But this is what is really happening (more or less 😅)

> (f 1) 2

> f 1 $ 2

!!! tip “Currying and Partial Application”

When we define a function, we say it is a curried function if it has this property of not requiring all arguments at once upon application. PureScript and Haskell functions are curried by default. No especial syntax or anything else is needed to get curried functions.

So, **currying** happens (automatically) when we define functions.

After a function exists, we can *apply the function to arguments*. If we apply less than the total number of arguments the function requires to be fully applied, we say we *partially applied the function*.

Therefore, **partial application** happens when applying (invoking, calling) the function (if less than the total number of argument a function requires to be fully applied are provided).

A partially applied function returns a function which some of the parameters applied, still awaiting for the remaining parameters to fully realize the function application, which then produces the final value or result.

Also note that the returned function from a partial application is itself curried.

Example with replace#

With Object Oriented languages with create specializations from generalizations mostly through the use of inheritance and interfaces. In functional languages, we do this mostly through composition and partial application.

Consider the function replace from the Data.String module:

> import Data.String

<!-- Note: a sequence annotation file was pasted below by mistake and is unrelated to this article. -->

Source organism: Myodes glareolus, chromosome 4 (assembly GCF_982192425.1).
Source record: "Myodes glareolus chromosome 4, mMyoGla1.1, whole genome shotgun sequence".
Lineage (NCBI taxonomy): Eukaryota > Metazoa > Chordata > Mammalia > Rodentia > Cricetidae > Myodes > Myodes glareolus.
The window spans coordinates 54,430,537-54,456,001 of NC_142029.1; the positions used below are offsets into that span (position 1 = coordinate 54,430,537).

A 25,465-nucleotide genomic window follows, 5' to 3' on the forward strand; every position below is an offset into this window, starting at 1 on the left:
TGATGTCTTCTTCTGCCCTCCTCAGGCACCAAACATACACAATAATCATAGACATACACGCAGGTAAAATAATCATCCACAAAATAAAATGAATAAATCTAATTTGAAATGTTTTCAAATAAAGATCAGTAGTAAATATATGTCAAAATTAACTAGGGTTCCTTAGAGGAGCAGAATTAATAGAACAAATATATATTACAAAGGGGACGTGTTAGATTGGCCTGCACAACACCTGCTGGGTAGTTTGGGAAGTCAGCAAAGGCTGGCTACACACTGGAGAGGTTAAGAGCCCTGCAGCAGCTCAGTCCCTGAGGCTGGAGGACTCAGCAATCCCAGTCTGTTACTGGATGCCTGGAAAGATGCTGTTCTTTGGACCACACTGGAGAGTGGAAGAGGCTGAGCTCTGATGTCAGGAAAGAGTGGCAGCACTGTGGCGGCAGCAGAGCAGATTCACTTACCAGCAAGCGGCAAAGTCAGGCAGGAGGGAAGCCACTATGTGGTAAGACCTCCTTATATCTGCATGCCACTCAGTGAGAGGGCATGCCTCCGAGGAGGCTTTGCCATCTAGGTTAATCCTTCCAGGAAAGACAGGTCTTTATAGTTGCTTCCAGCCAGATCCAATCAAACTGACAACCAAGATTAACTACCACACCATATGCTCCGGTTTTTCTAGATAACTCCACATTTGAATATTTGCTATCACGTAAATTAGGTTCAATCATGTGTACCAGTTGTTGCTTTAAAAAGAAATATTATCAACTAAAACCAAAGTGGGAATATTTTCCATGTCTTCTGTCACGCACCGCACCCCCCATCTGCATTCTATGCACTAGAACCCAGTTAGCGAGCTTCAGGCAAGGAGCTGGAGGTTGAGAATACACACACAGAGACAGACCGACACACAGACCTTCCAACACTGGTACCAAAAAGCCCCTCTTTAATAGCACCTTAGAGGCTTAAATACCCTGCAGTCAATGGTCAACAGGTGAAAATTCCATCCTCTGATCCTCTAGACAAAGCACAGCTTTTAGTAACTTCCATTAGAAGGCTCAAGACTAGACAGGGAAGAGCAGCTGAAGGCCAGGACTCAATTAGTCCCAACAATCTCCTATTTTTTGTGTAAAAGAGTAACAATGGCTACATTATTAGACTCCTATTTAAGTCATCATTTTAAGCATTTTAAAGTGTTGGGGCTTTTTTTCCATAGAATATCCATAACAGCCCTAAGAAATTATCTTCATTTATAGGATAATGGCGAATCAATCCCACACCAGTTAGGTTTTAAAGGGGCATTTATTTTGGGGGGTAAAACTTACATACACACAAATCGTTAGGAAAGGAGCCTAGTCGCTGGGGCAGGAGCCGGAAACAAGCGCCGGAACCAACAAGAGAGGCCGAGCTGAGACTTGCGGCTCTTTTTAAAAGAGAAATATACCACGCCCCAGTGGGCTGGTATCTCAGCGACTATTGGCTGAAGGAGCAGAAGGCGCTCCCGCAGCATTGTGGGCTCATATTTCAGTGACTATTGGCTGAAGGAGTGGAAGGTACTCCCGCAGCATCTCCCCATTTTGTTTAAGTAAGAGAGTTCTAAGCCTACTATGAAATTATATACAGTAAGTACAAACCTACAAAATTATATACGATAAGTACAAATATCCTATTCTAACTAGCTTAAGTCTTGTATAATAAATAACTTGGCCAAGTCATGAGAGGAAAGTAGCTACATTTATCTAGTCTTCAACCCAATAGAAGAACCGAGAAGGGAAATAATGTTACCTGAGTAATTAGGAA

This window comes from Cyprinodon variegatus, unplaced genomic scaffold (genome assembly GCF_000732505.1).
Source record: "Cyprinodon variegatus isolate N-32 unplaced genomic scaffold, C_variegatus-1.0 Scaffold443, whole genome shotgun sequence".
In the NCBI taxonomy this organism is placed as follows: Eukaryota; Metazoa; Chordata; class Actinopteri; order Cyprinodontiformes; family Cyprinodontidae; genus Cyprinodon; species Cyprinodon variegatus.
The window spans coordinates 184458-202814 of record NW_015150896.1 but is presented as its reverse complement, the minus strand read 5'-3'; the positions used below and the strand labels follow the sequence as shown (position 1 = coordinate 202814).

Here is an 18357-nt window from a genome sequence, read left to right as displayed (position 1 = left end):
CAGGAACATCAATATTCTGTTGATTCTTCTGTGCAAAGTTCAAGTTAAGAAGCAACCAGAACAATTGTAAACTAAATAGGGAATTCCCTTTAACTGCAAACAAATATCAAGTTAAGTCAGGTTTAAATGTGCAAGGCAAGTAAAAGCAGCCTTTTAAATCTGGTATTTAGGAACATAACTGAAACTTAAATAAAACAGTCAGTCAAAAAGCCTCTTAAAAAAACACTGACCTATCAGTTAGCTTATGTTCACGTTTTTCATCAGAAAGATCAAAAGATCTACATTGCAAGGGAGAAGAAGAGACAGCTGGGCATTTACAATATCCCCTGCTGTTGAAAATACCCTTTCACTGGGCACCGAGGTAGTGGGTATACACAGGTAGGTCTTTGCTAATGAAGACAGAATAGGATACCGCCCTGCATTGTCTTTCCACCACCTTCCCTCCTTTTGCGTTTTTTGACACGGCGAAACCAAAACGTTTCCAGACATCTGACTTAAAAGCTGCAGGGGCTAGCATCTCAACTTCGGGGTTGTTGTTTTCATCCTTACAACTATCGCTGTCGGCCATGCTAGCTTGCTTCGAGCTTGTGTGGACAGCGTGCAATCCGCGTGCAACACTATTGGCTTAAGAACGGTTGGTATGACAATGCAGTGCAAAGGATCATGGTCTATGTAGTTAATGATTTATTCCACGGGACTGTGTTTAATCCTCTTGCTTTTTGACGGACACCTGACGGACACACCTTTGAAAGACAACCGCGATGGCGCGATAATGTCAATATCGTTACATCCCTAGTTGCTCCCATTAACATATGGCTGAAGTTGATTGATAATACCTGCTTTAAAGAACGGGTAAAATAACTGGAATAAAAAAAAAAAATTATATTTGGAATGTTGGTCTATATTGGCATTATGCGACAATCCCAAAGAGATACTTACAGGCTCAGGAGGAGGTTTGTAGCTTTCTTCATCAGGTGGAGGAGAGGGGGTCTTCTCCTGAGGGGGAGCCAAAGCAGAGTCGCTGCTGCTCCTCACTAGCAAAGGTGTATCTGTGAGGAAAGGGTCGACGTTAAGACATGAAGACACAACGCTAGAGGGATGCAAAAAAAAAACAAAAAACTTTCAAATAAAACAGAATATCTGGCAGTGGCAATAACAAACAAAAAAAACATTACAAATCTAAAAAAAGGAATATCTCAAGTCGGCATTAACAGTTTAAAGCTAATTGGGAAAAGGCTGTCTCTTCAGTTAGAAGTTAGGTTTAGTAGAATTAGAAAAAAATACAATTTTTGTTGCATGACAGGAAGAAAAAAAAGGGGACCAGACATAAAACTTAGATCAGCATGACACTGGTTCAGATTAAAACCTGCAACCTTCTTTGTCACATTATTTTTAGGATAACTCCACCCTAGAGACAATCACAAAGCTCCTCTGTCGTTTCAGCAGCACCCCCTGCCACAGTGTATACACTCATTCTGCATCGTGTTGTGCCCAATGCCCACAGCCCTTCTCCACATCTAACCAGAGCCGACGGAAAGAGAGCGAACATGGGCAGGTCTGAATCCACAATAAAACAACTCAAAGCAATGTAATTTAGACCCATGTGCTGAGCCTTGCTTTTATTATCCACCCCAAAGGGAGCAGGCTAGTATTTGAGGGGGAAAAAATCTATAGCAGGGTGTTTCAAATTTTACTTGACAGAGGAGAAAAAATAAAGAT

> :type replace
Pattern -> Replacement -> String -> String

> replace (Pattern " ") (Replacement "-") "Tomb Raider I 1996"
"Tomb-Raider I 1996"

replace replaces any Pattern with some Replacement. We could make it more specialized by partially applying its Pattern argument.

> replaceSpaces = replace (Pattern " ")

> :type replaceSpaces
Replacement -> String -> String

> replaceSpaces (Replacement "-") "Tomb Raider I 1996"
"Tomb-Raider I 1996"

Now, the function replaceSpaces is a specialized version of the more generic replace, in which it always replaces spaces with some Replacement.

We could further specialize replace by partially applying the first two arguments. In this case, the Pattern and the Replacement specialize the function, and the remaining argument is the String to which the substitution will be performed on:

> replaceSpacesWithHyphen = replace (Pattern " ") (Replacement "-")

> :type replaceSpacesWithHyphen
String -> String

> replaceSpacesWithHyphen "Tomb Raider I 1996"
"Tomb-Raider I 1996"

Since replaceSpaces exist, we could specialize from that instead of from the original replace:

> replaceSpaces = replace (Pattern " ")

> replaceSpacesWithHyphen = replaceSpaces (Replacement "-")

> replaceSpacesWithHyphen "Tomb Raider I 1996"
"Tomb-Raider I 1996"

!!! info “Examples in JavaScript”

I have some examples of creating specialized functions from generic functions through the use of currying and partial application in this [Code Sandbox project]( It is talk I sometimes give to introduce or motivate coworkers about functional programming.

Here’s one example using replaceAll with proper type signatures:

import Data.String.Pattern (Pattern(..), Replacement(..))
import Data.String.Common (replaceAll)

replaceSpaces :: Replacement -> String -> String
replaceSpaces r s = replaceAll (Pattern " ") r s

replaceSpacesWithHyphens :: String -> String
replaceSpacesWithHyphens s = replaceSpaces (Replacement "-") s